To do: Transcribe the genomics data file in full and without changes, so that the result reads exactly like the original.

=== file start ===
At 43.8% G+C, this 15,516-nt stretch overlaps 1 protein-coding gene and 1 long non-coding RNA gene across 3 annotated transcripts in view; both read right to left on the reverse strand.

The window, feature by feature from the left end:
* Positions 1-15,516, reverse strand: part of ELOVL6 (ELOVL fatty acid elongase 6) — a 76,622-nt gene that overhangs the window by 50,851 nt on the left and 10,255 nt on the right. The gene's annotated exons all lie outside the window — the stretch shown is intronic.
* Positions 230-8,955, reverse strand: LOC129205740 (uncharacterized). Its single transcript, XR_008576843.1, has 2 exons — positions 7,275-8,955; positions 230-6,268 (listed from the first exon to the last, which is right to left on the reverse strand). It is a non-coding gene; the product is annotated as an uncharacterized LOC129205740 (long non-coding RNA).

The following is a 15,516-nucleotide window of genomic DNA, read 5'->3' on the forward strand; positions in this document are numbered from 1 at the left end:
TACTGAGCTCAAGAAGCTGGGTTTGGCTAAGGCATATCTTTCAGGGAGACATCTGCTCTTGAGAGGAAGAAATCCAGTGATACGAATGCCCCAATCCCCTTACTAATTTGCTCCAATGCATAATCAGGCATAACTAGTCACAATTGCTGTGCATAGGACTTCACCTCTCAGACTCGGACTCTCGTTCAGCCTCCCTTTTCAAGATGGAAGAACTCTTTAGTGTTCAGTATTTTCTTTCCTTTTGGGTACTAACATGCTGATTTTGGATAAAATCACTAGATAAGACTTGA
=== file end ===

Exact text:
At 43.8% G+C, this 15,516-nt stretch overlaps 1 protein-coding gene and 1 long non-coding RNA gene across 3 annotated transcripts in view; both read right to left on the reverse strand.

The window, feature by feature from the left end:
* Positions 1-15,516, reverse strand: part of ELOVL6 (ELOVL fatty acid elongase 6) — a 76,622-nt gene that overhangs the window by 50,851 nt on the left and 10,255 nt on the right. The gene's annotated exons all lie outside the window — the stretch shown is intronic.
* Positions 230-8,955, reverse strand: LOC129205740 (uncharacterized). Its single transcript, XR_008576843.1, has 2 exons — positions 7,275-8,955; positions 230-6,268 (listed from the first exon to the last, which is right to left on the reverse strand). It is a non-coding gene; the product is annotated as an uncharacterized LOC129205740 (long non-coding RNA).

The following is a 15,516-nucleotide window of genomic DNA, read 5'->3' on the forward strand; positions in this document are numbered from 1 at the left end:
TACTGAGCTCAAGAAGCTGGGTTTGGCTAAGGCATATCTTTCAGGGAGACATCTGCTCTTGAGAGGAAGAAATCCAGTGATACGAATGCCCCAATCCCCTTACTAATTTGCTCCAATGCATAATCAGGCATAACTAGTCACAATTGCTGTGCATAGGACTTCACCTCTCAGACTCGGACTCTCGTTCAGCCTCCCTTTTCAAGATGGAAGAACTCTTTAGTGTTCAGTATTTTCTTTCCTTTTGGGTACTAACATGCTGATTTTGGATAAAATCACTAGATAAGACTTGA